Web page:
For the next 9 or10 months mother is continually on antibiotics with the draining wound and sees a wound care specialists about every other day, even weekends. Throughout this time our biggest fear was that she would lose her leg and the quality of her life was horrendous.
MRSA Infection Myths and Truths
Addition to Our House
During the months leading up to the surgery she put her house on the market and luckily it sold for at a very good price just before the housing market fell apart.
At that same time we put an addition on our house, so she'd have her own bedroom, living room and sun room. Our addition on our house was completed, and we got her moved the first week of January, 2006.
Decision to Amputate
After much discussion, I finally took her to see a new orthopedic surgeon, who had an excellent reputation to discuss amputation. The infection control doctors had told us that she would never be free from the bone infection. This physician turned out to be a very skilled and knowledgeable doctor. The date for the amputation was set up.
In the second week of January, the family was at the hospital on the day of surgery and the physician came out and prayed with us. I have never been so touched that a physician would be sensitive to the family's needs in this way.
The surgery went well and of course my mother had to go back into a physical therapy situation for several weeks to get used to her new prosthesis. The infection was gone!
The amputation was the best thing that could have happened because she got her life back. She got used to her prosthetic but it was slow in the beginning. Now she walks with a cane, drives, gets out of the house to see friends and still plays bridge.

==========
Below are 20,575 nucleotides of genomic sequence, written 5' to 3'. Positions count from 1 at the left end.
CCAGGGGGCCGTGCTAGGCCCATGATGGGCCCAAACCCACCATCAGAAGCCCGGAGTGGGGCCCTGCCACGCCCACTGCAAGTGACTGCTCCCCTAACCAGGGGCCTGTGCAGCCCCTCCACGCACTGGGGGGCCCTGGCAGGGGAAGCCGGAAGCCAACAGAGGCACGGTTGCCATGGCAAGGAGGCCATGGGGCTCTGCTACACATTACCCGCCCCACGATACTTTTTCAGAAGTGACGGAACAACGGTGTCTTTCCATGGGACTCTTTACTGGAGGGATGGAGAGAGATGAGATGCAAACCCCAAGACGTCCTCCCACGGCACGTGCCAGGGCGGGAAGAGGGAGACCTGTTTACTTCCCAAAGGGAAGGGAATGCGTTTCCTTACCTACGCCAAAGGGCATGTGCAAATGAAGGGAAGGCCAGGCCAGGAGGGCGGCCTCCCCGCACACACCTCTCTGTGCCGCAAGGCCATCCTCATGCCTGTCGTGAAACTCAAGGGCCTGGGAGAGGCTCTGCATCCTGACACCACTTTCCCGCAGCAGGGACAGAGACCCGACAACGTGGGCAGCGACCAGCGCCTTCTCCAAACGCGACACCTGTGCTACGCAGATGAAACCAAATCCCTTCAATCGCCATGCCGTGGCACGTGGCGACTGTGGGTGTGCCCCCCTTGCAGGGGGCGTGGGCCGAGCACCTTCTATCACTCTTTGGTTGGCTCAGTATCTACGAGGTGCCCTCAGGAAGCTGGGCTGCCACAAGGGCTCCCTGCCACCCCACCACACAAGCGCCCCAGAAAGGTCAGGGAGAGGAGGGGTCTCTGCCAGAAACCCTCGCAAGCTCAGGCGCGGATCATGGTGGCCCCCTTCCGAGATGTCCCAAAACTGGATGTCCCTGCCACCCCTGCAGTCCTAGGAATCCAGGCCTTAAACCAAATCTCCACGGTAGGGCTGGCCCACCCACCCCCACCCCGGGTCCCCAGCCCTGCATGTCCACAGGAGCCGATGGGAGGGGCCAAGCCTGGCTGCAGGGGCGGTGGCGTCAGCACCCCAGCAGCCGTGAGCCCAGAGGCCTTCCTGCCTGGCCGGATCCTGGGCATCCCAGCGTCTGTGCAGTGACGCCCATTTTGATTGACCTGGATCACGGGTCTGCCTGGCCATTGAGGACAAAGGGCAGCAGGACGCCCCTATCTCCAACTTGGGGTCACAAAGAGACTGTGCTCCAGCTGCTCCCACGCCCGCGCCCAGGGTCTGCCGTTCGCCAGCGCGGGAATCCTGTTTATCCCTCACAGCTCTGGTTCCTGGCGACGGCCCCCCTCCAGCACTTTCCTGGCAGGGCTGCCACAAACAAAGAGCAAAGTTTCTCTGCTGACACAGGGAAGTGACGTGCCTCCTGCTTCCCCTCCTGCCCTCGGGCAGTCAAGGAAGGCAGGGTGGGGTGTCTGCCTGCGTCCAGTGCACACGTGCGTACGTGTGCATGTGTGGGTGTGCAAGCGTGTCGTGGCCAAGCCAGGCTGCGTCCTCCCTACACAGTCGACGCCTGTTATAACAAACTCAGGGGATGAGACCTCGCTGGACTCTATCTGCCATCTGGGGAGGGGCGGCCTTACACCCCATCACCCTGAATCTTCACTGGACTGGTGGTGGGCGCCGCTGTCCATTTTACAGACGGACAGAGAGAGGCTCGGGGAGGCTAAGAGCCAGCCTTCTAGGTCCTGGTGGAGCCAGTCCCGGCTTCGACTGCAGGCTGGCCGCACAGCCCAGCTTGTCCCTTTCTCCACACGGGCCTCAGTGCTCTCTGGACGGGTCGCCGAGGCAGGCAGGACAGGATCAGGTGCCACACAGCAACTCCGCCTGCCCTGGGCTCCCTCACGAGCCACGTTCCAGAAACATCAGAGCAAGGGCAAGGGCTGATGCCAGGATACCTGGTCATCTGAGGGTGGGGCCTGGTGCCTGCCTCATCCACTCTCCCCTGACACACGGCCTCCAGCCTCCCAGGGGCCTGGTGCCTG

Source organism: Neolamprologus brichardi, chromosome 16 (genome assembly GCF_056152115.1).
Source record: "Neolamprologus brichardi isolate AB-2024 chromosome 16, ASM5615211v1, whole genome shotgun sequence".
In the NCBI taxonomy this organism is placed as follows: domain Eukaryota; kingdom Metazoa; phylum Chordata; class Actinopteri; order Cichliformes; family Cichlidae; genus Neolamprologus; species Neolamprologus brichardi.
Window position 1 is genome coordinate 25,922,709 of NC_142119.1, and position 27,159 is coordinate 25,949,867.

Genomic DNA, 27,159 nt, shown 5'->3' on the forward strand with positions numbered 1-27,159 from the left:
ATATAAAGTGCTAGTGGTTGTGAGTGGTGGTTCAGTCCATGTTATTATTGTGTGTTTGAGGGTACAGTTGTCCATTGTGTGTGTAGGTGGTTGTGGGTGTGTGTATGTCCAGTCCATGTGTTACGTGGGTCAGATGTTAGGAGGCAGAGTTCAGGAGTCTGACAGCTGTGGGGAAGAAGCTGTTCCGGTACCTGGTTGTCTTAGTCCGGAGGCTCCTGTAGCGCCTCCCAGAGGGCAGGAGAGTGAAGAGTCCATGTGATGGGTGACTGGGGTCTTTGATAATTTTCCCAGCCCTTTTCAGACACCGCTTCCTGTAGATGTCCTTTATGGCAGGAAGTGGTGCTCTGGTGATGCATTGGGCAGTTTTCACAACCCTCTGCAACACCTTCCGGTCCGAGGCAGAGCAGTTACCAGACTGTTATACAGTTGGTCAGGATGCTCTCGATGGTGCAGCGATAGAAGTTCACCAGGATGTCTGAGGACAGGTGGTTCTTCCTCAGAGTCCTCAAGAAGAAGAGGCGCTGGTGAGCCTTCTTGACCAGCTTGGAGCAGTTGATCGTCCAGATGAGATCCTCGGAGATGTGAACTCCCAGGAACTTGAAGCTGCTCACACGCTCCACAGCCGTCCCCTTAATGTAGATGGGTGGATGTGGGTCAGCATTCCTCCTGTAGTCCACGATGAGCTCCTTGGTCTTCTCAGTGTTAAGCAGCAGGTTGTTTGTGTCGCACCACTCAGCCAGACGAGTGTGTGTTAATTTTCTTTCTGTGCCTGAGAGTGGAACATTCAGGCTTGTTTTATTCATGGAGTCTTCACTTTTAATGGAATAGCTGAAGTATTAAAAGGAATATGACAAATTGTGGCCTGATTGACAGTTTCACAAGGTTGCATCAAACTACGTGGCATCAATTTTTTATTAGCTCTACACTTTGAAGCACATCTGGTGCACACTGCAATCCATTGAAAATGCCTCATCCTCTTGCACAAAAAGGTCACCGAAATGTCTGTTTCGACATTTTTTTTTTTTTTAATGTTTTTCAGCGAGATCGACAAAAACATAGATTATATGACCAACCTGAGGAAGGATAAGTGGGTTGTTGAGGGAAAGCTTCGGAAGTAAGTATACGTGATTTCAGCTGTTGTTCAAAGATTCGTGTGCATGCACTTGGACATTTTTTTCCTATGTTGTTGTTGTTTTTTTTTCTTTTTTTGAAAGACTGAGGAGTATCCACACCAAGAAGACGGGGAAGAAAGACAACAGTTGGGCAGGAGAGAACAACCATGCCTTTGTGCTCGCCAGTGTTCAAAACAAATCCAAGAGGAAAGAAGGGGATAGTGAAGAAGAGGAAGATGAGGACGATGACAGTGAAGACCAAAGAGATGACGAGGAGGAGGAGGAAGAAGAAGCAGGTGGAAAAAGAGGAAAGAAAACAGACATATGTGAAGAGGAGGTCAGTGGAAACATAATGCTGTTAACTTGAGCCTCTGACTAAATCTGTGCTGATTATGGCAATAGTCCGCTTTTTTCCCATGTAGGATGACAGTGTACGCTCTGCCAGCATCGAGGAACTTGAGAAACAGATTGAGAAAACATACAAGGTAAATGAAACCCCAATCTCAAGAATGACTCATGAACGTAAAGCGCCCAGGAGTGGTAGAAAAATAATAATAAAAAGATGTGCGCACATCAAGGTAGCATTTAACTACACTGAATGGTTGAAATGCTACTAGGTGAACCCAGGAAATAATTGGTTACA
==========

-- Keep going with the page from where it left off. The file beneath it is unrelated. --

She is a remarkably strong woman, as I don’t think I would have held up nearly as well as she did. Sometimes what you think is the worst thing in the world is the only good choice.
I imagine you would be asking yourself at this point how much money did she get from her lawsuit? I did take the information to three different attorneys and none of them were interested in the case. Apparently the laws in Florida are not very kind to the elderly when it comes to lawsuits, as she had not lost any income and that's their criteria.
Loss of almost 2 years and constant pain doesn't pay out. Maybe going through a lawsuit would have been one more traumatic event, and it's a moot point now.
It has been twelve years since my mother has lived with us, and it has worked out beautifully. I am so glad she lived through that horrible time, and we have had so many special times together. She is 94 and the picture above was taken a few years ago. I consider her recovery nothing short of a miracle.
The copyright, renewed in 2018, for this article is owned by Pamela Oglesby. Permission to republish this article in print or online must be granted by the author in writing.